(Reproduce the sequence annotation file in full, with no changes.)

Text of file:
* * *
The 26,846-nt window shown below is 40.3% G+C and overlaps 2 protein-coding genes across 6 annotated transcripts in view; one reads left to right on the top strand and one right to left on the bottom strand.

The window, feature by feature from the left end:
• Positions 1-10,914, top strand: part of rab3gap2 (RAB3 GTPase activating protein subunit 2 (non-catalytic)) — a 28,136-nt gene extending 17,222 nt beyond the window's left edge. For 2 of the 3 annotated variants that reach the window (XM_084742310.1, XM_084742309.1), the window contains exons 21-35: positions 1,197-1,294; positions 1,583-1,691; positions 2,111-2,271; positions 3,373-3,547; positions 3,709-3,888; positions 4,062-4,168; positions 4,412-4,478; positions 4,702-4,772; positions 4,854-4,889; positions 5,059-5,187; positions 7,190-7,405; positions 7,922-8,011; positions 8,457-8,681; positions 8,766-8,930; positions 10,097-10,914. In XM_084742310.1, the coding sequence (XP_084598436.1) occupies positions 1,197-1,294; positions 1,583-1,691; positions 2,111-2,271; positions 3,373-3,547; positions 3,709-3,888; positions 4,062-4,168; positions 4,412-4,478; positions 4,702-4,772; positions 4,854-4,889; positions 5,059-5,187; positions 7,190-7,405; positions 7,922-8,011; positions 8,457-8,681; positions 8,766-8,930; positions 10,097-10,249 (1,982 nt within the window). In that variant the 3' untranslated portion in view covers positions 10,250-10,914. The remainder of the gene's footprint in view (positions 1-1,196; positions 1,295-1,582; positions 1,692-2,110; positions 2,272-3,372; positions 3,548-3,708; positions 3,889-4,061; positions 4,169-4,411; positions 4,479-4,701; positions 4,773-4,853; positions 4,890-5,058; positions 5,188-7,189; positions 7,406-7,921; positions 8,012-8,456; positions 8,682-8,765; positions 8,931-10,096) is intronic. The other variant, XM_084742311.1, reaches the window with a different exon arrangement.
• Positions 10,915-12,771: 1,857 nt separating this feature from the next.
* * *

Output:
The 26,846-nt window shown below is 40.3% G+C and overlaps 2 protein-coding genes across 6 annotated transcripts in view; one reads left to right on the top strand and one right to left on the bottom strand.

The window, feature by feature from the left end:
• Positions 1-10,914, top strand: part of rab3gap2 (RAB3 GTPase activating protein subunit 2 (non-catalytic)) — a 28,136-nt gene extending 17,222 nt beyond the window's left edge. For 2 of the 3 annotated variants that reach the window (XM_084742310.1, XM_084742309.1), the window contains exons 21-35: positions 1,197-1,294; positions 1,583-1,691; positions 2,111-2,271; positions 3,373-3,547; positions 3,709-3,888; positions 4,062-4,168; positions 4,412-4,478; positions 4,702-4,772; positions 4,854-4,889; positions 5,059-5,187; positions 7,190-7,405; positions 7,922-8,011; positions 8,457-8,681; positions 8,766-8,930; positions 10,097-10,914. In XM_084742310.1, the coding sequence (XP_084598436.1) occupies positions 1,197-1,294; positions 1,583-1,691; positions 2,111-2,271; positions 3,373-3,547; positions 3,709-3,888; positions 4,062-4,168; positions 4,412-4,478; positions 4,702-4,772; positions 4,854-4,889; positions 5,059-5,187; positions 7,190-7,405; positions 7,922-8,011; positions 8,457-8,681; positions 8,766-8,930; positions 10,097-10,249 (1,982 nt within the window). In that variant the 3' untranslated portion in view covers positions 10,250-10,914. The remainder of the gene's footprint in view (positions 1-1,196; positions 1,295-1,582; positions 1,692-2,110; positions 2,272-3,372; positions 3,548-3,708; positions 3,889-4,061; positions 4,169-4,411; positions 4,479-4,701; positions 4,773-4,853; positions 4,890-5,058; positions 5,188-7,189; positions 7,406-7,921; positions 8,012-8,456; positions 8,682-8,765; positions 8,931-10,096) is intronic. The other variant, XM_084742311.1, reaches the window with a different exon arrangement.
• Positions 10,915-12,771: 1,857 nt separating this feature from the next.